This place made you feel like a king! There were waiters, punch-bowls, chandeliers, crazy shapes in the carpet, tiny Chinese delicate flowers on the plates: so much to see! Just over there, as Jimmy moved through the crowds of women in dizzying dresses and men with monocles and teeth, was Mr. Beauclair, who owned the team, standing there as plain as day in a humming knot of laughter and patent leather near the piano. And just behind him, arms folded by the wall, was Mr. Odyssey, who paid Jimmy every week and who’d negotiated with Mr. Blasing at the warehouse to let him skip work for practice, just as if he were used to men like Mr. Blasing jumping when he told them what to do. Jimmy had of course imagined being rich, fantasies which generally revolved around the purchase of either an airplane or a submarine and a suite of equipment with which to chart the darkest jungles of Africa, and he had frequently read about the lives of millionaires in Argosy All-Story Weekly, where by some coincidence the millionaires’ aims were frequently in line with his own. But he had never imagined anything quite like the mild cheerful off-hand presumption of pleasure that seemed to pervade this party, and while it made him self-conscious in an impersonal way about the shabbiness of his own suit (bought second-hand from another worker at Blasing’s, and fraying in the back) and his inexpertly slicked-back straw hair (he thought not at all about his black eye, by a wide margin his single most out-of-place feature), it was welcoming, too. It suggested that everyone here would be taken seriously. Everyone mattered here. Everyone could relax.
Jimmy strolled over to one of the twelve identical large windows that looked out from the Rose Room across Fifth Avenue over the park. There it was, there was New York! From up here on the seventeenth floor, it looked like it had been made just for Jimmy. Agreeably muted and miniaturized, the city unfolded the endless improvisation of itself as if it were aiming a conspiratorial wink right at the windows of the Faircliff. The tall towers rose to a companionable height, as if, from up here, you were finally privy to their secrets; in the dark chasm between them, the park twinkled with lamps. Far below, the traffic blazing quietly down Fifth just caught the edge of your attention, like a medal pinned to your chest. Jimmy took a sip of his punch and grinned, first at the Arsenal, and then at his own reflection.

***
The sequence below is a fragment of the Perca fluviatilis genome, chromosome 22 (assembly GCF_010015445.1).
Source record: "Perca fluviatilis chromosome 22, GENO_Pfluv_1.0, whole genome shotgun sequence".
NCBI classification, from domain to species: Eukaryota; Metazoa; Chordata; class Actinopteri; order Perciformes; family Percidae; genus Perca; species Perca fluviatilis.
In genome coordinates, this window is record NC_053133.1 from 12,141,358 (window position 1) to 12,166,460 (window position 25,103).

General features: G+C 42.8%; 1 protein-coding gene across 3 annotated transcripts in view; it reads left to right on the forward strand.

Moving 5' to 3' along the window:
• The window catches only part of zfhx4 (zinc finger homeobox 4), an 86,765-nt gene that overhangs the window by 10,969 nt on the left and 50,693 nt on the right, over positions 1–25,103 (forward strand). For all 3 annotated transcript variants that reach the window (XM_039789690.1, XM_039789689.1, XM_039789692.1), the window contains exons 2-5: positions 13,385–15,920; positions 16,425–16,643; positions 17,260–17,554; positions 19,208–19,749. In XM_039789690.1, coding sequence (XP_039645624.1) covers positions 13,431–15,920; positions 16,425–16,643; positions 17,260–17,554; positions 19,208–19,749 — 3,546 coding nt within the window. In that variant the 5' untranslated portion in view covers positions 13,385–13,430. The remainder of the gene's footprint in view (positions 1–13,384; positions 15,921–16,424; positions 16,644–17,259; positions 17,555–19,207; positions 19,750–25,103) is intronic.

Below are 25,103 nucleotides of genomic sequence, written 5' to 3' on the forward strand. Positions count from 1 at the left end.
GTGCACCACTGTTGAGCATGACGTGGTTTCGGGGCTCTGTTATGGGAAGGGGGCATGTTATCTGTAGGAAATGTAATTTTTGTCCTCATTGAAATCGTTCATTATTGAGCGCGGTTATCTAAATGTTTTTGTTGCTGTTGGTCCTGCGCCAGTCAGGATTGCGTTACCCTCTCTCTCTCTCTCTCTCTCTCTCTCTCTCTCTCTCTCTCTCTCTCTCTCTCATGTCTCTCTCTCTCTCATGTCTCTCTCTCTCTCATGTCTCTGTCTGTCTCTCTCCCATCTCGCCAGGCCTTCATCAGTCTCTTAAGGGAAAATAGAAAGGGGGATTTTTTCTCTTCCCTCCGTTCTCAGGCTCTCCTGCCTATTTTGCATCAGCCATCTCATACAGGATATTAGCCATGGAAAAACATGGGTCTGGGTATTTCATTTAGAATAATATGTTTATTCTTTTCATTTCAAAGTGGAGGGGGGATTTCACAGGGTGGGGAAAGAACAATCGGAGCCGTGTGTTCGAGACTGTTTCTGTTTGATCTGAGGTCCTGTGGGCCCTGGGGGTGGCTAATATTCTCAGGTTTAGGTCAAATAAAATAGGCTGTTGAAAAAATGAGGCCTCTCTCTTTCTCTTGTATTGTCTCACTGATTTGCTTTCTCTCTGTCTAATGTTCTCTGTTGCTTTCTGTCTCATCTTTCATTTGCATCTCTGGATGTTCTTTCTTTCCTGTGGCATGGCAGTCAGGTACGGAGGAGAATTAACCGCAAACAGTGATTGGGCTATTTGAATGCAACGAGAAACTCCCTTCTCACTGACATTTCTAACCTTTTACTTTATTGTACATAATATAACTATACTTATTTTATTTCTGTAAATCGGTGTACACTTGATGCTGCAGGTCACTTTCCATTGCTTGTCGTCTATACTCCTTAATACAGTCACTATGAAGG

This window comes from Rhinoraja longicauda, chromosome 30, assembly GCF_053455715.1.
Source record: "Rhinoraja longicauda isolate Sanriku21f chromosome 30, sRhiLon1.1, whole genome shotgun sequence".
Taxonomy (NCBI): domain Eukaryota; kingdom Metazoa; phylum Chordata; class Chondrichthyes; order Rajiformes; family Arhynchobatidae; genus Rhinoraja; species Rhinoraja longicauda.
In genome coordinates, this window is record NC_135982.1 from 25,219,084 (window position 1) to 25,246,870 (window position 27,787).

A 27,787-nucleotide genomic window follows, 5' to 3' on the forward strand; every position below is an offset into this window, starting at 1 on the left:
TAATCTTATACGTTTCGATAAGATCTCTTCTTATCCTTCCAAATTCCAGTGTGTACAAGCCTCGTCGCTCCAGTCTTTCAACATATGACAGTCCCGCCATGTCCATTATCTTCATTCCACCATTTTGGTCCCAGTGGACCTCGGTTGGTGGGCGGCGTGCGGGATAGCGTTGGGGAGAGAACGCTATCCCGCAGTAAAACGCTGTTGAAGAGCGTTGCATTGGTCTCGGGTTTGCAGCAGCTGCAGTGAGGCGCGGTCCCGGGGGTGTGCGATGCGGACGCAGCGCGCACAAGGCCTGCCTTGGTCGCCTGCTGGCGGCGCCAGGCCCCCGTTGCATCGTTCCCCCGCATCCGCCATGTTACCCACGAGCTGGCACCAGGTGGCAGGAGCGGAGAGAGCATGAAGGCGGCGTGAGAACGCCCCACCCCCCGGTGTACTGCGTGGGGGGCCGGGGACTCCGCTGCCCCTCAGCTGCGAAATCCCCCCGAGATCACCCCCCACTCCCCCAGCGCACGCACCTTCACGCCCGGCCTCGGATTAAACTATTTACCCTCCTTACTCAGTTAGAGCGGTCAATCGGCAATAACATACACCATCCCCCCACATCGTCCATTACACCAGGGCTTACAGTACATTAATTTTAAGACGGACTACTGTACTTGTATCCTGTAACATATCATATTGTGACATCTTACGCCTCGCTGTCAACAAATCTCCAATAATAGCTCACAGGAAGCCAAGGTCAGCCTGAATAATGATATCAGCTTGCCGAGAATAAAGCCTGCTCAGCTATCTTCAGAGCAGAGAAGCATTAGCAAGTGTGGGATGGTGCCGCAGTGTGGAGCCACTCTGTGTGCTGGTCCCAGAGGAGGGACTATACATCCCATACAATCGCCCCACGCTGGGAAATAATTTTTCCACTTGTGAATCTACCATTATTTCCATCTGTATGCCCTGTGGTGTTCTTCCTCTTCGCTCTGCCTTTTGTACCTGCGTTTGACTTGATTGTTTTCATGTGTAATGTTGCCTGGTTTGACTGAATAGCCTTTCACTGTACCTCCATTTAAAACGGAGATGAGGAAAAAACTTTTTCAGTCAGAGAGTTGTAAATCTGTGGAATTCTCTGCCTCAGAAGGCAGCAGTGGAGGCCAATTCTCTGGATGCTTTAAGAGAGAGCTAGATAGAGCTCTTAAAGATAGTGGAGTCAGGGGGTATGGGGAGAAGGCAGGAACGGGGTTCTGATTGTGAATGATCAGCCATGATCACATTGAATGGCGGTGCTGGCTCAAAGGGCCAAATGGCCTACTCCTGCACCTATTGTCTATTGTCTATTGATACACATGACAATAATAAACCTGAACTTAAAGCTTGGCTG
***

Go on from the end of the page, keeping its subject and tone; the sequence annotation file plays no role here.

But you’re angry, he told himself. Don’t forget that you’re angry. And just then he turned away from the window and stepped right into the chest of Conrad Grose, the big Kelly Foundation Garments forward who’d given him the black eye and scored twice after Jimmy was subbed into the game.
Grose was with Alastair Arnold, the inside left, who’d scored once after Jimmy was subbed into the game. They were both brutal and English. Arnold rubbed the side of his thumb along his pencil mustache. “Why, look, Conrad, my mate,” he said with a sneer. “It’s that little mosquito type bloke which you placed in the mud during the course of us winning today.”
“Why, so it is, Alastair, chum.” Conrad leered down at Jimmy. “Good of him to turn out in celebration of our league position, ain’t it?”
“You know, I think it is rather good,” Alastair said, peering intently at his thumbnail. “Shows a proper respect for authority, it does. Beyond that, I think he wants to thank you for his eye.”
Jimmy’s happiness faded like a ghost during this exchange, and for the first time that night, he felt an actual flash of rage. He balled up his fists. “Say,” he said. “This party’s for us. What’s the big idea with you being here, anyway? It was rotten, how you played today. I’m pretty mad right now, anyhow. I doubt you want to talk to me.”
“No, I do; you see,” Conrad purred, “I did quite enjoy our little chat of earlier today.”
Jimmy recognized impossible odds when he saw them. “You’ll hear from me,” he said. “Oh, you’ll hear from me.” And he went in search of his teammates.
Read More: B.A.F.C.
by Brian Phillips · May 10, 2010[contact-form 5 'Email form']